Debt relief scams aim to ruin your financial 2022 New Year's resolution

Getting out of debt for 2022 is a popular New Year's resolution, and with the right strategy, it can be done.

If you're in debt, you're not alone. According to the Federal Reserve Bank of NY, "total household debt increased by $286 billion, to $15.24 trillion in the third quarter of 2021."

Right now there are a lot of companies who claim they will help you get out of debt. But before you hire a debt relief company, first take a look at your credit cards.

See if you can use a balance transfer offer to switch to a card with a lower rate.

Do your research through the Better Business Bureau; consumers nationwide filed more than 21,000 complaints against credit card companies in 2020 and 2021 with the BBB. The organization suggests you read the terms and contract very carefully as there may be big penalties if you miss a payment.

If you have multiple cards, decide which debt-paying strategy is best for you. Some experts recommend paying off cards with the highest interest rates first, but others recommend you pay off cards with the smallest balances first.

Also, try calling your credit card company to see if they will lower the current interest rate you have on a credit card.

Be very careful opting for help through just any debt relief company, as it could be a scam.

Some companies will promise to negotiate your debts on your behalf if you pay them a large up-front fee. It's a major red flag if a debt relief company tells you to stop paying your bills altogether and pay them instead.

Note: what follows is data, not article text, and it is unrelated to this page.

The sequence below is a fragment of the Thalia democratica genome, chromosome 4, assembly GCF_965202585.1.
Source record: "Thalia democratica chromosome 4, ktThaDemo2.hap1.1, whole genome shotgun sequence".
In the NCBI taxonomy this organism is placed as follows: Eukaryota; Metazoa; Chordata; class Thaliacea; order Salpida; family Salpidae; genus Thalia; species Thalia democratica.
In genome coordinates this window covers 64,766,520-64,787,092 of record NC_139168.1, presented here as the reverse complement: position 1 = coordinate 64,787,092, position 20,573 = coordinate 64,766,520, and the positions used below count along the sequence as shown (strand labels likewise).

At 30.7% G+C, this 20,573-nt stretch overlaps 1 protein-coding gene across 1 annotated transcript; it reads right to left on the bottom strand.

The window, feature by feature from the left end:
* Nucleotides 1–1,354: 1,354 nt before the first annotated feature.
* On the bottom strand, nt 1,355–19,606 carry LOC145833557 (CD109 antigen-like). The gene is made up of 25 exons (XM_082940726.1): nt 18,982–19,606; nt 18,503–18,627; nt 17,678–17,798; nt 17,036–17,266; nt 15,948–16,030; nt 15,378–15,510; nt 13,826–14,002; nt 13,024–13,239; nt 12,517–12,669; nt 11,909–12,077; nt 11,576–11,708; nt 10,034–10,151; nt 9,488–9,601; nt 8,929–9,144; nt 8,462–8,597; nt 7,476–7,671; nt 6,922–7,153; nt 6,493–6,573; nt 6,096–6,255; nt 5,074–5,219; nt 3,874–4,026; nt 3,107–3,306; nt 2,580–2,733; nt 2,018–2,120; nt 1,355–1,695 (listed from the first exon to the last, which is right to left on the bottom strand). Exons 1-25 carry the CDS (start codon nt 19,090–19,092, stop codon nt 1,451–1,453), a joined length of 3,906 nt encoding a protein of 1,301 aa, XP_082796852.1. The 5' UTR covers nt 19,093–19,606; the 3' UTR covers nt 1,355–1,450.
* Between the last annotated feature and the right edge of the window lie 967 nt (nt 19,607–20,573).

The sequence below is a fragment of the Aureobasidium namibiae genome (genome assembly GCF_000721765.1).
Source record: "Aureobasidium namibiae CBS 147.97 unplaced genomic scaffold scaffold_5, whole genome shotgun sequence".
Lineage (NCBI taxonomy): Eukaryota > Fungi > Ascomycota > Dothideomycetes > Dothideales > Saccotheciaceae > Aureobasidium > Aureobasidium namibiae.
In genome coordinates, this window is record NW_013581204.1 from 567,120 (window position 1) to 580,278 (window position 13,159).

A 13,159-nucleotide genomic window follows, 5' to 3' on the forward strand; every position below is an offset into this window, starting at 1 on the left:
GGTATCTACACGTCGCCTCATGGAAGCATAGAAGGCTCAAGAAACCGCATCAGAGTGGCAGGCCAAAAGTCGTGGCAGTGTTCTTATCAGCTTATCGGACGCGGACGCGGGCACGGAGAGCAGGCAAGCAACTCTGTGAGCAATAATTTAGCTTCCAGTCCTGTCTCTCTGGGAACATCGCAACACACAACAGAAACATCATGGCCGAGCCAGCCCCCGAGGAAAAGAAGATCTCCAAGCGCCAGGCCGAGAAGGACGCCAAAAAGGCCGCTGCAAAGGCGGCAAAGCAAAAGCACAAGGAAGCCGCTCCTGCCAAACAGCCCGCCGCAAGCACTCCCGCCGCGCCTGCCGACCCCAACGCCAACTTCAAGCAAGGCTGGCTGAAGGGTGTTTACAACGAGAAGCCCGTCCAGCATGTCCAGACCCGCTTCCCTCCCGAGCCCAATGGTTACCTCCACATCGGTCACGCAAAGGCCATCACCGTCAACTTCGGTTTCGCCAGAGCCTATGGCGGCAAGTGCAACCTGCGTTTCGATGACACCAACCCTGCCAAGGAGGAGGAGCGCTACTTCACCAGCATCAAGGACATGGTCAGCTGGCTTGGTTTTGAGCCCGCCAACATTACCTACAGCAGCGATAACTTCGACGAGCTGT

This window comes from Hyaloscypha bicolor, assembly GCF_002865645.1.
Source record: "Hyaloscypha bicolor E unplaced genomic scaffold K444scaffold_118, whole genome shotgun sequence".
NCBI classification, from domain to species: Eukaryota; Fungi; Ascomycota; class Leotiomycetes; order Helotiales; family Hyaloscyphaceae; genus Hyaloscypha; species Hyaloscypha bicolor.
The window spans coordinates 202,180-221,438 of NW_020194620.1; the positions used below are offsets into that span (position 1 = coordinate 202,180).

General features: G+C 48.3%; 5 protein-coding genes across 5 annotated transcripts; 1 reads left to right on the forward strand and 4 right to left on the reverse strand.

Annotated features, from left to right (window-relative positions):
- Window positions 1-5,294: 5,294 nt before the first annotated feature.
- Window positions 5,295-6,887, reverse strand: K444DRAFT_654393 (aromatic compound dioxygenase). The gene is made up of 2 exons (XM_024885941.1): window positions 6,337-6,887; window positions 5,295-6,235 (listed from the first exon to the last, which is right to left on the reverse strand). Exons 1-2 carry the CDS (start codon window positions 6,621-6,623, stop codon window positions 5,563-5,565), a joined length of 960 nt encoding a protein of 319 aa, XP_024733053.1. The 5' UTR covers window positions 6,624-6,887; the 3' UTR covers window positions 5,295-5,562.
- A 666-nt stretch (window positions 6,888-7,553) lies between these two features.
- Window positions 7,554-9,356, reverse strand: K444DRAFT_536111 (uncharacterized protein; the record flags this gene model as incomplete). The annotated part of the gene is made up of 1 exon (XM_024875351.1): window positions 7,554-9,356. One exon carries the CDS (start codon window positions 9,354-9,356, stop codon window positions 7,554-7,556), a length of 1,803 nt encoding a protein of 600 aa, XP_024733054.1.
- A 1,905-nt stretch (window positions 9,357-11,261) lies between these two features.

Alyssa Parker with the BBB says, "A lot of times it's too good to be true. So don't rely on those companies. Really do the old true and tried things that typically get you out of debt faster than any company would be able to."

The BBB offers these warning signs of a debt relief scam:

  • A debt relief company asks for fees upfront before it settles any debts.
  • The company guarantees it can eliminate your debt or reduce it by a particular amount in a set period of time.
  • The company advises you to cut off communication with creditors.
  • The company won't send you information about its services unless you provide financial information such as credit card account numbers and balances.


There are many online tools to help you manage a budget and reduce your debt. Look into programs offered by the three credit bureaus. You could also talk to a non-profit credit counselor by contacting the National Foundation for Credit Counseling at 1-800-388-2227 or NFCC.

It's key to know the state law when it comes to fees that credit counselors can charge. In North Carolina, the fees that credit counselors can charge to set up and administer a debt management plan are restricted by state law.

Credit counselors cannot charge more than $40 to set up a debt management plan, and counselors can charge monthly administrative fees of no more than 10% of the monthly payment, up to a maximum of $40 per month.
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